These projects are part of the PRC’s intent to bypass the United States’ chokehold on the Straits of Malacca. Both the PRC and the United States rely on the maritime traffic flowing through the Straits to fuel their economies, and a land bridge through Southeast Asia would bypass this strategically important chokepoint to the Indian Ocean. Each of these options, however, must traverse Thailand’s geography, a fact that Bangkok is well aware of. Thailand has repeatedly delayed and rebuffed BRI projects citing high costs, security and management arrangements, and sovereignty issues.[68] Simply put, Thailand is unwilling to be consumed by Chinese national security interests and will push back when Bangkok feels like their independence is threatened.


The Bamboo in the Wind

Thai foreign policy has often been likened to a bamboo in the wind, alluding to bamboo’s ability to adapt to whichever way the wind blows while still remaining firmly rooted to the ground.[69] As a symbol of Thai foreign policy, swaying bamboo signifies a strategic culture that skillfully blends pragmatism and adaptability to advance its interests. Thailand has a long tradition of balancing, hedging, and accommodating external interests while carefully preserving Thai independence.[70] This diplomatic legacy is evident in Thailand’s penchant for sensing shifting power dynamics and adjusting its foreign relations accordingly. Much to the consternation of the Washington and Beijing, Bangkok makes independent decisions that advance Thai interests and preserve Thailand’s sovereignty. Thailand resists efforts to pick a side in the ensuing strategic competition and prefers to play the United States and China off each other to achieve the best outcome for Thai interests.

The methodology in the previous section reveals that PRC influence in Thailand has markedly increased over the last few decades. PRC state-run media and social media are widely available. Chinese businessmen and entrepreneurs have footholds in Thailand’s telecommunications, technology, manufacturing, agriculture, and tourism industries. And Beijing has fostered connections and guangxi networks with local influencers and the Sino-Thai community to advocate for Beijing’s policies within Thailand. In many ways, Bangkok encourages the activity to benefit from China’s growing economy. The Thai government promotes Chinese education, language, and cultural connections to attract Chinese foreign investment. In addition, Thai leaders have used their growing relationship with China to offset diplomatic pressure from the United States for advancing initiatives on human rights and democracy.[71]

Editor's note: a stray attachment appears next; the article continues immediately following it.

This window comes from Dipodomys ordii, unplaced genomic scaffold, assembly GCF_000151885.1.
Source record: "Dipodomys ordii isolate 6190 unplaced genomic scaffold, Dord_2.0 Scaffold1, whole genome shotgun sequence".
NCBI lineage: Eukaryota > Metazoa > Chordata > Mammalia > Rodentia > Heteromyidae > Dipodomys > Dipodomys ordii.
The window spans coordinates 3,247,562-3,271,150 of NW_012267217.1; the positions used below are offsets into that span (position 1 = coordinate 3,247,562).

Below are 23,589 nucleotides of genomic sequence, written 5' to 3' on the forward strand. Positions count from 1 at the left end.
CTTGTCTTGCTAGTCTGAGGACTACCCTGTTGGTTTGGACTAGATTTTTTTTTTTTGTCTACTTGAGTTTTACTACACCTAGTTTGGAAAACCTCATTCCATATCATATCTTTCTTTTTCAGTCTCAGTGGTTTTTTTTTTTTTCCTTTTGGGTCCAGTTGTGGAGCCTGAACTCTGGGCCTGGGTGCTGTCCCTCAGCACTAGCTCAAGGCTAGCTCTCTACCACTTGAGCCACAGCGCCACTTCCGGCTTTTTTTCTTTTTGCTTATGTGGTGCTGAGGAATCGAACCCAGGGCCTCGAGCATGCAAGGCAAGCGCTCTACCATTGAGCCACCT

Although PRC influence in Thailand has grown, Beijing’s influence is not a cause for panic in Bangkok. With centuries of experience, Thai strategic culture has developed a level of familiarity as well as a set of antibodies to regulate Chinese influence. Thailand traditionally employs domestic law, its security and military establishment, Thai culture and nationalism, and its relationships with other foreign powers to help regulate PRC influence within the country.[72] The new wave of Chinese immigrants and businesses in Thailand offers potential pathways to advance PRC malign interests within Thailand, and Bangkok’s regulatory framework attempts to manage foreign influence by monitoring and controlling media ownership, foreign business and investment activity, and international and nongovernmental charitable organizations.[73] Thailand has also strengthened its already strict graft laws by increasing the punishment for corruption and bribery and expanding the law to cover actions by foreign officials and organizations.[74]

Moreover, Thai security services continue to contest the negative aspects of Chinese influence such as illegal immigration, human and drug trafficking, gambling and scam networks, corruption, and fake news in the local information environment.[75] The Royal Thai Police regularly arrest government officials and immigration police officers on bribery and corruption charges linked to illicit Chinese money and organized crime.[76] In addition, the Thai government established the Anti-Fake News Center to combat misinformation and the Police Cyber Taskforce to combat technology-related crimes and increase cybersecurity from threats largely emanating from China.[77] The ability of Chinese money to bend Thailand’s laws is concerning, but these enforcement activities also show the ability of Thailand’s domestic regulatory framework to push back against Chinese malign influence.[78]